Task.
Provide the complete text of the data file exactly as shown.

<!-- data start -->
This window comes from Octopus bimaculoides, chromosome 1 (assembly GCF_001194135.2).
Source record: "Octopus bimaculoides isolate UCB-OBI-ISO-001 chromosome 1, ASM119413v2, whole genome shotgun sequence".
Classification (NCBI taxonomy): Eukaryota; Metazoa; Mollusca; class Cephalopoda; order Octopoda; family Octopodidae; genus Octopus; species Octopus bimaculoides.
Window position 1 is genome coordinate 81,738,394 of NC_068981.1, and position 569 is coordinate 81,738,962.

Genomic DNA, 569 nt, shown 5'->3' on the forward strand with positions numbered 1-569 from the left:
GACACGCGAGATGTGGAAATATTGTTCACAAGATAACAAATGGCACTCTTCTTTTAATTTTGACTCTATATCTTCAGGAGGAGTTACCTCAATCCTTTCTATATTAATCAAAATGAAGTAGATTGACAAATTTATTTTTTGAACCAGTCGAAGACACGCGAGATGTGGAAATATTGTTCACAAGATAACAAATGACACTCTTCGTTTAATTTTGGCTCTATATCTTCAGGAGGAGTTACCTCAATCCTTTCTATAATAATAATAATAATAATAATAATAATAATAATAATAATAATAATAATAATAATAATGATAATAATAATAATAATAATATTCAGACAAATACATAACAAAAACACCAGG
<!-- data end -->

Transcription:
This window comes from Octopus bimaculoides, chromosome 1 (assembly GCF_001194135.2).
Source record: "Octopus bimaculoides isolate UCB-OBI-ISO-001 chromosome 1, ASM119413v2, whole genome shotgun sequence".
Classification (NCBI taxonomy): Eukaryota; Metazoa; Mollusca; class Cephalopoda; order Octopoda; family Octopodidae; genus Octopus; species Octopus bimaculoides.
Window position 1 is genome coordinate 81,738,394 of NC_068981.1, and position 569 is coordinate 81,738,962.

Genomic DNA, 569 nt, shown 5'->3' on the forward strand with positions numbered 1-569 from the left:
GACACGCGAGATGTGGAAATATTGTTCACAAGATAACAAATGGCACTCTTCTTTTAATTTTGACTCTATATCTTCAGGAGGAGTTACCTCAATCCTTTCTATATTAATCAAAATGAAGTAGATTGACAAATTTATTTTTTGAACCAGTCGAAGACACGCGAGATGTGGAAATATTGTTCACAAGATAACAAATGACACTCTTCGTTTAATTTTGGCTCTATATCTTCAGGAGGAGTTACCTCAATCCTTTCTATAATAATAATAATAATAATAATAATAATAATAATAATAATAATAATAATAATAATAATGATAATAATAATAATAATAATATTCAGACAAATACATAACAAAAACACCAGG